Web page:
Masonite is generaly cheap stuff, but even there there are various quality all depending a great many factors. Offcaurse it is allway's best to pick a decent quality "canvas", but when you get to know masonite you also learn to treat it so that it become a decent canvas. Some Masonite are gloss both sides and even painted, but most has one gloss side and one rough side, Using the gloss side is what most do, but then you often see the paint peeling off after some years. Masonite will take up water and water is most destructive with masonite as I know it. I used masonite outside in open air for years, but then both sides has been carefully treated. Also even the rough side take up four times the amount of paint that the gloss side will, the rough side is most attractive with it's mashine pattern that often act as rough canvas, --- masonite tend to bend due to the two sides varying surface, but will regain it's form just forced a little into the right flat shape. Guess you see I do have some experience with this lovely canvas, please check this image that was painted inside, and after a few layers of water based varnish, work perfect even after halve a year outside, in danish condisions, please note, that this is a very cheap canvas for a painting of 110x230 Cm .

Vincent von Frese 09 Jan 2010

With masonite there is two types; tempered and untempered. The tempered is too full of oily chemicals so avoid it. Lumber yards have the painted variety with a very non-porous composition that will accept primers or can be painted right over immediately with anything.

The other thing is be sure to seal the back and all edges since moisture can enter and cause warping. One drawback with masonite is it's fragility. Just a slight bump will smash a corner. Masonite is best used if it is going on a wall or any other solid surface. I've used it on outdoor murals but it eventually fails.

Natascha Mattens 26 Apr 2010

I have another question: how can you know a canvas is already covered with gesso or not? or is it never covered with gesso?

Gary Adams 26 Apr 2010

un-gessoed canvas is normally a beige color (as far as i know) and gesso is usually white, though i believe there are other options. Most pre-stretched canvasses that are sold in art stores are usually gessoed also.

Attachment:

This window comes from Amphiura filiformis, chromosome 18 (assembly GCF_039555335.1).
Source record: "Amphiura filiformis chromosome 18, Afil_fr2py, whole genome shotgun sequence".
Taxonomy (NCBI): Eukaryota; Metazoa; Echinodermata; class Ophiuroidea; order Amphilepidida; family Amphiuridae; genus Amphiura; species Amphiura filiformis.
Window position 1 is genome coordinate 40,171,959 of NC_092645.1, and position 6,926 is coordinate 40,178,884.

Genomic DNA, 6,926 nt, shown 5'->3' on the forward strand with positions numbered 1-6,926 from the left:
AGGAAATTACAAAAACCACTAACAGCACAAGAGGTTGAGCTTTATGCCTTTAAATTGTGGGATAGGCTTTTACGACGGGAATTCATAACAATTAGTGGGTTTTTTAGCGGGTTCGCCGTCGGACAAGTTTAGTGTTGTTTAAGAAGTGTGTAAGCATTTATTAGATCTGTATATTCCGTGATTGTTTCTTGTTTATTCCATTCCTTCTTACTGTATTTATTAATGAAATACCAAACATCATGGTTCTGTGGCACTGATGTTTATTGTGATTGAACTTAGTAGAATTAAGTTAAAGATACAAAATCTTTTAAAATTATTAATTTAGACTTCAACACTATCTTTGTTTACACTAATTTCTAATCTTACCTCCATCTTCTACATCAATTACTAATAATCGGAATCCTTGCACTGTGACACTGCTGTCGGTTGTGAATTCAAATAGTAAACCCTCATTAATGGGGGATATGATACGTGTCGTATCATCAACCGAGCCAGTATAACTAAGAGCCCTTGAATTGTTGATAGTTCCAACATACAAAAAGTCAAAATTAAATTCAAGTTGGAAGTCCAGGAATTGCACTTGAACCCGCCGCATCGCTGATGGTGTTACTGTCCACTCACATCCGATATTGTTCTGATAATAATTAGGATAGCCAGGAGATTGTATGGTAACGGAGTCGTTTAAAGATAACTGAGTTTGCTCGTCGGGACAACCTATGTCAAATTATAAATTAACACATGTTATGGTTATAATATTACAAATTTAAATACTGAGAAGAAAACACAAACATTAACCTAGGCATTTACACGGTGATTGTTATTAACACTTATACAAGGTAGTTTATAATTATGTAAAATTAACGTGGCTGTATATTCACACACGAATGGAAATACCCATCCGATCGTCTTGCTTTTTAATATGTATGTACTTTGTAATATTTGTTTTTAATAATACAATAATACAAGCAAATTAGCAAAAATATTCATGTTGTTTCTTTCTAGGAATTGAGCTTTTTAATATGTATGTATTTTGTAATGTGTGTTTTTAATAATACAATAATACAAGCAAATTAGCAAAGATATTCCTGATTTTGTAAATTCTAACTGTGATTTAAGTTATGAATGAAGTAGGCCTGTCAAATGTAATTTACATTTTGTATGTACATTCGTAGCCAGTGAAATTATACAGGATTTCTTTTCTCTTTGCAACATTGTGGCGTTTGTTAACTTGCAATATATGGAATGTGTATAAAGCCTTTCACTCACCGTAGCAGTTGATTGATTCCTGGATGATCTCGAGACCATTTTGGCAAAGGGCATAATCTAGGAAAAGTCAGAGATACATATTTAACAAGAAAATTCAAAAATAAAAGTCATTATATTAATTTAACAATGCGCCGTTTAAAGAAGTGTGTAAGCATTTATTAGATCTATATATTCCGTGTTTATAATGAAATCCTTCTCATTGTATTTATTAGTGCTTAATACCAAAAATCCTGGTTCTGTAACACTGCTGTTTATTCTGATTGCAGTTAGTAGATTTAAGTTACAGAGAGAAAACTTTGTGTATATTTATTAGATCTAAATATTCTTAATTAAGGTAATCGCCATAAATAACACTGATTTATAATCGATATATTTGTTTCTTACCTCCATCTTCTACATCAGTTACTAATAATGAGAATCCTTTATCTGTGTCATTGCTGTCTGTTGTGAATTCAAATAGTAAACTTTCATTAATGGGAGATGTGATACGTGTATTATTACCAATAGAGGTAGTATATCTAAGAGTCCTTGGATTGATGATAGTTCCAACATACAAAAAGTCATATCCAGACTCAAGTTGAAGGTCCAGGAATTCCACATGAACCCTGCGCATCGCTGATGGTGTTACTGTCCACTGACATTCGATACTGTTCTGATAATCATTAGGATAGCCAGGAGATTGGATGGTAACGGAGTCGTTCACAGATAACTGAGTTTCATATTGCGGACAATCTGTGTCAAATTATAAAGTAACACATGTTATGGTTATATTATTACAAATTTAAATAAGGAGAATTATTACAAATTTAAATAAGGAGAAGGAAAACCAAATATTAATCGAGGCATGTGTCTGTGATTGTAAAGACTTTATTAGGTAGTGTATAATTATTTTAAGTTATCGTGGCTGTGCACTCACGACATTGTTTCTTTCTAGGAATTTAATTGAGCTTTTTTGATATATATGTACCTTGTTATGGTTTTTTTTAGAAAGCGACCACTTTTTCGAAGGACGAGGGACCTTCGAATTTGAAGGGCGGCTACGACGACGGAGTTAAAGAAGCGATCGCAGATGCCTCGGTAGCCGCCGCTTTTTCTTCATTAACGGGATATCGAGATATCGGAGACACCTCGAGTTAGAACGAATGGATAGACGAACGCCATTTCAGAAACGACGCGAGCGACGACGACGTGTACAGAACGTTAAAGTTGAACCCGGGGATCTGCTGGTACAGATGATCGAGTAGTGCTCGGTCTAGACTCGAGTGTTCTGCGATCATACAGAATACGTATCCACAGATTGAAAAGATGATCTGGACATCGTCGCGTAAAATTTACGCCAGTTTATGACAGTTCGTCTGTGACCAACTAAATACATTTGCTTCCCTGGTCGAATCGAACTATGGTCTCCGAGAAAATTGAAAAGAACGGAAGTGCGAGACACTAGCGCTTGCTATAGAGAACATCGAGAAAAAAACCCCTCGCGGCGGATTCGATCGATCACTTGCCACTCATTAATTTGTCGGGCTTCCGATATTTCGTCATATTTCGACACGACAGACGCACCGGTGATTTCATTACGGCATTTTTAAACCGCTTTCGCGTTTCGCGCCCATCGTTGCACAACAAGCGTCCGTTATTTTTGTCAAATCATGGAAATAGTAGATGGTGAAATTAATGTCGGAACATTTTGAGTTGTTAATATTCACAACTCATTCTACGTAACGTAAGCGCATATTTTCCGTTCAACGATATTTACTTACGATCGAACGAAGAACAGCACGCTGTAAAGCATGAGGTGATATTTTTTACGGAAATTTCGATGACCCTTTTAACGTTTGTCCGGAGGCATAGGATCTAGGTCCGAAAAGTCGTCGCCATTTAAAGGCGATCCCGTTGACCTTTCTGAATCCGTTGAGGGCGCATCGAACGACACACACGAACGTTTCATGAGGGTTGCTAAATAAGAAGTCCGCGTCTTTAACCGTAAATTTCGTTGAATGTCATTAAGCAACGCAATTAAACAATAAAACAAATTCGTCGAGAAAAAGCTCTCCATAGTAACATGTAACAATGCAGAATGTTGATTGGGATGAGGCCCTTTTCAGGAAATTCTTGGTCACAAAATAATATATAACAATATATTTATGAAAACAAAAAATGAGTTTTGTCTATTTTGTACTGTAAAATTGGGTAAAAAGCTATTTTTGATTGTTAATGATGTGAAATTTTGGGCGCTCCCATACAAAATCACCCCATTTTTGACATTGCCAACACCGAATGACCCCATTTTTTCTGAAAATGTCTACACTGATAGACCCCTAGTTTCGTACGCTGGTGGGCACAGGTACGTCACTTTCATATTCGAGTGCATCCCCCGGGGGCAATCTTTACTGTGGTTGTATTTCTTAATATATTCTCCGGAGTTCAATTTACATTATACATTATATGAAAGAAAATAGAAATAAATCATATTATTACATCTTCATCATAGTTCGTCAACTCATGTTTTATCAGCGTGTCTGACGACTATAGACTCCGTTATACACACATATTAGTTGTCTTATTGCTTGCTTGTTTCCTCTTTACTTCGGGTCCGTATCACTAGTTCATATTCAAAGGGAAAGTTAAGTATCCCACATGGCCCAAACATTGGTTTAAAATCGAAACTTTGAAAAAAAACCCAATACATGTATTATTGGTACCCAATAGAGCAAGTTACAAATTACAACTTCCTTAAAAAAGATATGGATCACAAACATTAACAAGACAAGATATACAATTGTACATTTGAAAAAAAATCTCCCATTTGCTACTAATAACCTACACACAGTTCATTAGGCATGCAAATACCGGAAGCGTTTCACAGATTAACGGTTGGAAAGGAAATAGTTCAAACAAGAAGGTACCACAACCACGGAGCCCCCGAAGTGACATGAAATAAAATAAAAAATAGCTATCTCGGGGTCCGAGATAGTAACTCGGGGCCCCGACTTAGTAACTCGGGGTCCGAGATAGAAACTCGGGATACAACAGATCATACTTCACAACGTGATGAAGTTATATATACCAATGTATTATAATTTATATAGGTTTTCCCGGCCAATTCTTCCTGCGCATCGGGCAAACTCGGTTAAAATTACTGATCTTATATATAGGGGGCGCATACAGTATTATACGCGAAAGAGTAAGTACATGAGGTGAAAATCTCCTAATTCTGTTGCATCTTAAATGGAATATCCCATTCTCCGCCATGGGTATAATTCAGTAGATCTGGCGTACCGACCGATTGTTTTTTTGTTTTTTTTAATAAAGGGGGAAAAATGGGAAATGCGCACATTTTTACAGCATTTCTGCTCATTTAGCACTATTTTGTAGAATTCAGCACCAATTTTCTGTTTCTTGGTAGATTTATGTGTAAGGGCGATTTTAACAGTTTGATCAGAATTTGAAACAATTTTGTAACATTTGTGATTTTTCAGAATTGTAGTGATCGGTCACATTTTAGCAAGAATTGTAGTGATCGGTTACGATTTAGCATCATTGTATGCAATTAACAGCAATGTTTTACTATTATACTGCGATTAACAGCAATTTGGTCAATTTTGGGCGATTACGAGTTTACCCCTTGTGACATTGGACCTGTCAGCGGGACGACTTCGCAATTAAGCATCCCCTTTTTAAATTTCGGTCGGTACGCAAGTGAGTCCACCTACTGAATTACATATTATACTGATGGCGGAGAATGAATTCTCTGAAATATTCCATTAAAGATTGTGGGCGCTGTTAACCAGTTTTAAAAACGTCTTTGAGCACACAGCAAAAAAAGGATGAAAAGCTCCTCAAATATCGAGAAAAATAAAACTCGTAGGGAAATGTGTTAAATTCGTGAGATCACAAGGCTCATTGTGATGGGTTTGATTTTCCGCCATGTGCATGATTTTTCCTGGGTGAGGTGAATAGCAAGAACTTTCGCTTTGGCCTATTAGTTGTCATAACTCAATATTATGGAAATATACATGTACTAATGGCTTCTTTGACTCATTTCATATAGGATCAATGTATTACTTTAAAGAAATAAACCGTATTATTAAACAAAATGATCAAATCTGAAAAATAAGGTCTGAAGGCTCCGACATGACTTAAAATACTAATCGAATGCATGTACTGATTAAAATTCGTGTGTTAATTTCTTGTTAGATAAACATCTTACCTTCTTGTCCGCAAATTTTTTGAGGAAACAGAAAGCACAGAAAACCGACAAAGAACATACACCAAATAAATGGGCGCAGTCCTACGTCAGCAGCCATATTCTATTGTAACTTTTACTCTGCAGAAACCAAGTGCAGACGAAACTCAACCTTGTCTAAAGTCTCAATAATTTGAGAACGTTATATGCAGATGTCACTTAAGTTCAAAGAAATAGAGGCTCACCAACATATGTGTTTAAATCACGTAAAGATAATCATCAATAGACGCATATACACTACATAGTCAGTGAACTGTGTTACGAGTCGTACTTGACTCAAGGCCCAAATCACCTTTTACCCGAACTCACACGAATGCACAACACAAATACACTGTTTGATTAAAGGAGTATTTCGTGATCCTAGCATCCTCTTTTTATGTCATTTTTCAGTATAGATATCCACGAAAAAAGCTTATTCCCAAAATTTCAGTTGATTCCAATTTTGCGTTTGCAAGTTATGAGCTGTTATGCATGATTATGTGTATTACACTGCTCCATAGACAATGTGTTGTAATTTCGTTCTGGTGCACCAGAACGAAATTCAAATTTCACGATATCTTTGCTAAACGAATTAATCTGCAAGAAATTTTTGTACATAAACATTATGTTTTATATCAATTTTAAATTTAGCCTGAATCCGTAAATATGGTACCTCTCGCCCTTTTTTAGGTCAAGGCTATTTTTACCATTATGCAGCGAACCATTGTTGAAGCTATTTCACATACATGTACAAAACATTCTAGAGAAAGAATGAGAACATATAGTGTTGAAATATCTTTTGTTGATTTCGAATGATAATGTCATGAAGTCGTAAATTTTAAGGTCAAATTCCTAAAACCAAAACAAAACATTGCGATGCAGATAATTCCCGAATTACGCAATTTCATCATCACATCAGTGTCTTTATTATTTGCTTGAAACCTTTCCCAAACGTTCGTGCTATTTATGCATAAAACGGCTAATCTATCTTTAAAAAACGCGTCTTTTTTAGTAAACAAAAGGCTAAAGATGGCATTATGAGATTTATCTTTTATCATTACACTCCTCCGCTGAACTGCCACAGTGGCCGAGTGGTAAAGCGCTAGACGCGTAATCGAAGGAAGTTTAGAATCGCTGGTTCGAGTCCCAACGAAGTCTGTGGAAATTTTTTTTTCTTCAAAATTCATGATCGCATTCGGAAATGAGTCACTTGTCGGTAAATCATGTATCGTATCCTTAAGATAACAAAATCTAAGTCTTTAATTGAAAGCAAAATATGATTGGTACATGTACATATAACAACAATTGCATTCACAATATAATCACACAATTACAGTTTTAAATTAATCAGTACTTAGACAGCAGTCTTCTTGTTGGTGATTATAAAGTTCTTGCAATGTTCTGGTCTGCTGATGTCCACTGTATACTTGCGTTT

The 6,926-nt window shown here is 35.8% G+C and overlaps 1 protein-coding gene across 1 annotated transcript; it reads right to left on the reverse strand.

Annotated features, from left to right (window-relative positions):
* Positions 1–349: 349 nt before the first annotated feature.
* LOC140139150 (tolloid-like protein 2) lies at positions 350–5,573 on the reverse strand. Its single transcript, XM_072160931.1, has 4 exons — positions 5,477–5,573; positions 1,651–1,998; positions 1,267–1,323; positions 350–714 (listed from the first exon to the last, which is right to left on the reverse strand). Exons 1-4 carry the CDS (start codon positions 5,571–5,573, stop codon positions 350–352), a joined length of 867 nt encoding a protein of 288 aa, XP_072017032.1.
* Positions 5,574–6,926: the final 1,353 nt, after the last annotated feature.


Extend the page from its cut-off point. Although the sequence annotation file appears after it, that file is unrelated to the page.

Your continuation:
Linda Eades Blackburn 26 Apr 2010

If buying pre-primed canvas, make sure the canvas is primed for the medium that you intend to use. If you buy a canvas that is primed for oil and use acrylics on it, the paint will eventually peal off possible in a single piece. You can however paint oils on acrylic primed canvas.

I would just suggest that you use materials of the best quality. Always. Sometimes when you think you are just gonna "mess around" you might end up creating your best ever work. How sad to have it eventually peal off or mold, etc., because you tried to save a penny here or there.

I know that art supplies are expensive, but use the best that you can afford.

cramer 30 Apr 2010

try painting on beautiful naked women :)

Gary Adams 06 May 2010

An update on my everchanging search for the perfect painting surface (one that i can actually sell the finished artwork - directed at Cramer - lol)

I recently accidently dropped an 11x14 peice of ampersand gessobord and the corner got so mutilated that i just ended up throwing the thing out, so though i like the surface, not to crazy about its durability.

Does anyone know if there is a particular brand or type of canvas that has a smoother surface? Maybe one that has a higher thread count, to make a bedsheet analogy.

Charles Jones 12 Oct 2015

There are other artists who paint on canvas but do not like the texture. They gesso their canvases several times, until it is quite thick, and then using a fine sandpaper, sand until the surface is quite smooth. I usually put at least three coats of gesso on a canvas---even the pre-primed kind--and do some light sanding, but I'm not one of those who like a mirror finish to work on. But I do know that most store bought canvas has a minimal amount of gesso applied. Hope this helps.

Vincent von Frese 25 Mar 2016

On the subject of Masonite; the fact that it breaks if dropped just a few inches is a concern. And the fact that it warps easily in humid conditions makes it unstable for art.

The reason why canvas is the all around best is it's flexibility.

Silk and cotton fabric with tight weave on one side of the scale to burlap(Guaguin) on the other side.